Rhetoric such as “repatriation” and “patriots” is meant to appeal to discourse that reduces debates over immigration to the good and the bad immigrant, the deserving and undeserving immigrant. Under this logic, because they are willing to endure physical bodily harm, non-citizen service members and veterans deserve relief from removal. I’m sympathetic to this normative claim and take it a step further by insisting that service members must be seen as synonymous with political members. In other words, democracies deploying troops to prosecute wars have an obligation not only to the social welfare of those troops but also to reintegrate them back into the society they set off to defend. To be clear, immigrant service members are not more deserving of citizenship than other immigrants. Immigrant service members and veterans have an expectation that citizenship—or at the very least, the ability to remain in the country—follows from military service. Anything short of securing the right to remain in the country will likely degrade the trust between the U.S. and immigrant communities. Deporting veterans, especially after they completed combat deployments, reveals the disposability of immigrant labor in the military, demonstrating their close proximity to “illegality.”

A New Yet Familiar Issue

It is ironic that deported veterans enlisted in the military for the opportunity to serve their host country while simultaneously laboring to secure their place in the U.S., only to be discarded when reintegrating back into civilian life proved to be challenging. On top of being exiled, usually, to a country they have little to no connection with, deported veterans are systematically excluded from accessing Veterans Affairs (VA) resources since these are primarily located in the U.S. Though deported, veterans with an other than dishonorable discharge—e.g., honorable, under honorable conditions, or a general discharge—have a right to VA health care benefits. Those with an honorable discharge and a service-connected medical condition are potentially eligible to receive tax-free monthly payments as disability compensation.[viii] In a way, deported veterans are discriminated against by the federal government due to their national origin.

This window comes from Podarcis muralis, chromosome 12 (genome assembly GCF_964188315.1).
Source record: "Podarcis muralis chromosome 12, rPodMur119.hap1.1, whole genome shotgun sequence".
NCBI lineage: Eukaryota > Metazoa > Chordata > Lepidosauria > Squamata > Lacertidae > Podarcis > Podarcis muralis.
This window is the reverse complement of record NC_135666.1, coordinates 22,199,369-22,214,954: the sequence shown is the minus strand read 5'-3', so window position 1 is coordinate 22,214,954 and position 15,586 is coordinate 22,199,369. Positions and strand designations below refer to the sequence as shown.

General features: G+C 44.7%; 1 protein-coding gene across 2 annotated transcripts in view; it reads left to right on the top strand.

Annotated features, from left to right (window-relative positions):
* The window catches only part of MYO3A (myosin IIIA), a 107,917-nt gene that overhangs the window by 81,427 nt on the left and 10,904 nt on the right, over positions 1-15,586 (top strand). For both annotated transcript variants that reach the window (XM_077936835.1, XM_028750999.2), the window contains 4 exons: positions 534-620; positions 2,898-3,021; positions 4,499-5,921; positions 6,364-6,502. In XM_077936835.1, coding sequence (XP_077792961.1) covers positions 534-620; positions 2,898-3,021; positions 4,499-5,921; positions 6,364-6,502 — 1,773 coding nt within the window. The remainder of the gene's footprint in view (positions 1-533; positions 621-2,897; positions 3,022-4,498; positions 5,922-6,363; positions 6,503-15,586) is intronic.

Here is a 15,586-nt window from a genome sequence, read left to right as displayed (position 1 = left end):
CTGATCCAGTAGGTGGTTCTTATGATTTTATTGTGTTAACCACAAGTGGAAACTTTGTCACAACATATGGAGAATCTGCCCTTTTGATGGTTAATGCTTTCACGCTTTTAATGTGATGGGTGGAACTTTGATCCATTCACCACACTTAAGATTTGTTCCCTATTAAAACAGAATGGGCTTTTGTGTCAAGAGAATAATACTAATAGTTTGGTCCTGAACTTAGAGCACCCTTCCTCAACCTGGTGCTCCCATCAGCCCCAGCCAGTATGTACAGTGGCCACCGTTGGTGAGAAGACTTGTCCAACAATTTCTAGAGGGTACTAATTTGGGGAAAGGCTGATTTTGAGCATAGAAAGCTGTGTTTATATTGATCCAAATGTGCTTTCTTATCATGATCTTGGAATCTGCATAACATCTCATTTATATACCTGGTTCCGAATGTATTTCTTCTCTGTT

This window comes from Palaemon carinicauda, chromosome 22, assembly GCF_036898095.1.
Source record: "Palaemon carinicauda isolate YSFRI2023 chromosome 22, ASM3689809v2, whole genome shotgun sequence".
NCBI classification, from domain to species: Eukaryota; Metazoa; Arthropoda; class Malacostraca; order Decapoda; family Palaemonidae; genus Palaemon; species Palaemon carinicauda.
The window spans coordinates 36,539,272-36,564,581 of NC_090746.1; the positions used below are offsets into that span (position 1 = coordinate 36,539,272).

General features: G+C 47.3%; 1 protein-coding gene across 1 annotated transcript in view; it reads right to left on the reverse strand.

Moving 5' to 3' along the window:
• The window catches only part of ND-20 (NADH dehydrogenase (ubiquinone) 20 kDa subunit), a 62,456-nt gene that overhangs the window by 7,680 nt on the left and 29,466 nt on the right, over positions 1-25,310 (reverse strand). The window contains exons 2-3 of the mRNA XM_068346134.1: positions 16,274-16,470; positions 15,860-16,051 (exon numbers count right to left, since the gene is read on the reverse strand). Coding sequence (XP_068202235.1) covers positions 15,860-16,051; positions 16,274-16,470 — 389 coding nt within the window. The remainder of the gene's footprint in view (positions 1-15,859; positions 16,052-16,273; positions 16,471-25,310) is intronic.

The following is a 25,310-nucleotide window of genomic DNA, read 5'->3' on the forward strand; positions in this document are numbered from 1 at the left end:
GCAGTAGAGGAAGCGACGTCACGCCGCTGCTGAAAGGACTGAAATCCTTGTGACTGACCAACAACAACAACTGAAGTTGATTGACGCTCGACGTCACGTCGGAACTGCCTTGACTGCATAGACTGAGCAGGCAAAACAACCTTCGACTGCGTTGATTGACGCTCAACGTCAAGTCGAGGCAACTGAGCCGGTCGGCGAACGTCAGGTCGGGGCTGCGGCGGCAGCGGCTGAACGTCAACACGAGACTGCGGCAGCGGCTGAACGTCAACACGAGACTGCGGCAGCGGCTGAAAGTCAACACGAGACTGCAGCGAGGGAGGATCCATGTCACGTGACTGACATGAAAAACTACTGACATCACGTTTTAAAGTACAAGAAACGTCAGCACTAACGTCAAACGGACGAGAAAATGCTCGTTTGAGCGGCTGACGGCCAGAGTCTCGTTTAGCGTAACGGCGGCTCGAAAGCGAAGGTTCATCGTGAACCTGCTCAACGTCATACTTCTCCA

Similar to the challenges faced by the American G.I. Forum (AGIF) fighting for VA health care access after WWII, deported veterans lack complete access to VA facilities. With the introduction of telehealth, deported veterans with stable internet connections have been able to secure appointments with health care professionals. Still, for those that qualify, most are ineligible from receiving consistent mental health services, job training, or accessing higher education. One deported veteran that I interviewed living in Juarez, Mexico, secured disability compensation for his service-connected injuries. Although the Department of Homeland Security deemed him deportable, the VA recognizes that he sustained injuries from serving and, by law, provides a monthly disability payment.

Another way that deported veteran mobilizations are analogous to AGIF is through the lack of a racial or ethnic identity. Deported veterans’ organizations do not relate this issue to their ethnic or racial backgrounds; instead, they view themselves as U.S. veterans that happen to be born in a different country. Intentionally minimizing race is meant to highlight their patriotism and commitment to meritocracy. In many ways, deported veterans continue to embrace military culture—emphasizing a specific set of standards, behaviors, traditions, and values—that typically opposes liberal norms of individuality in support of republican principles of community. Along with encouraging meritocracy, military culture adapted to racial integration by applying a colorblind framework.[ix] Deported veterans cling to their service as the worthiest attribute to plead for re-entry.